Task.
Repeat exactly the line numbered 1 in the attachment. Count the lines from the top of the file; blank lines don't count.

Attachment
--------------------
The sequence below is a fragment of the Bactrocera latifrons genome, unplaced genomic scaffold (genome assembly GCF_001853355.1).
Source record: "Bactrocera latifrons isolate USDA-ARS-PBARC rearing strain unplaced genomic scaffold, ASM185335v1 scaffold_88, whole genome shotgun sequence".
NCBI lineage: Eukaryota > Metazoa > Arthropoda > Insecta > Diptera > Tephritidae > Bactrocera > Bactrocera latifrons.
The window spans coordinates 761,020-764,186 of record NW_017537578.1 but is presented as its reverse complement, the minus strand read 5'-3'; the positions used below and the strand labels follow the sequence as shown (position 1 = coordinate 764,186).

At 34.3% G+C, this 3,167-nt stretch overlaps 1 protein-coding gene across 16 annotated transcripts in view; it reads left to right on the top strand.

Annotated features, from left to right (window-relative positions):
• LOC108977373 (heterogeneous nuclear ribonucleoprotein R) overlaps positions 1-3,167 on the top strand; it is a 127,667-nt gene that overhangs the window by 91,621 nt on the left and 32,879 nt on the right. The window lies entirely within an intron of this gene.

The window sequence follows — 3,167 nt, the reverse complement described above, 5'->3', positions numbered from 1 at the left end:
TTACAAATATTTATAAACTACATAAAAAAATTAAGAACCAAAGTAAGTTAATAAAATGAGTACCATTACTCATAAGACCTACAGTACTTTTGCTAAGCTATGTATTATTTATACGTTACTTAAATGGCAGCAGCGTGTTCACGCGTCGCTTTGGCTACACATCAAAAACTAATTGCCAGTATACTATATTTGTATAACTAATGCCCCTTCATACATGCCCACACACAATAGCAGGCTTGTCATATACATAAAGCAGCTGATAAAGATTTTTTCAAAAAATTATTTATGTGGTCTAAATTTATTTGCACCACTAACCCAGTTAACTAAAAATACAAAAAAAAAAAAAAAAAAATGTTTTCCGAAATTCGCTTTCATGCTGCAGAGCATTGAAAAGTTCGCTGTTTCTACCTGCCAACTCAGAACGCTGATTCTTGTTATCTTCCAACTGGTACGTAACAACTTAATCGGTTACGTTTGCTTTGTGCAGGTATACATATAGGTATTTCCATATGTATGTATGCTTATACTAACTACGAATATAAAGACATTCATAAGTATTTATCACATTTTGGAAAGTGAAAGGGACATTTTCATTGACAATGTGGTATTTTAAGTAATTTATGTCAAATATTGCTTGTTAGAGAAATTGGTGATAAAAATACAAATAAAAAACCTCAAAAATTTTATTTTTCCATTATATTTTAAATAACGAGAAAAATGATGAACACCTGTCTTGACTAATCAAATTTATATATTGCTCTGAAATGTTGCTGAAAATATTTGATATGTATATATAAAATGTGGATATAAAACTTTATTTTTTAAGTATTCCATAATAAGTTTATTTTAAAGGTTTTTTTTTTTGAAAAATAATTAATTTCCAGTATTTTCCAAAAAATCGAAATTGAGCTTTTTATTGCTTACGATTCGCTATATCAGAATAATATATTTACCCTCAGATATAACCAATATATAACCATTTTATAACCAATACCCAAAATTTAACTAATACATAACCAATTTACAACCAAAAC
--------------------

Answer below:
The sequence below is a fragment of the Bactrocera latifrons genome, unplaced genomic scaffold (genome assembly GCF_001853355.1).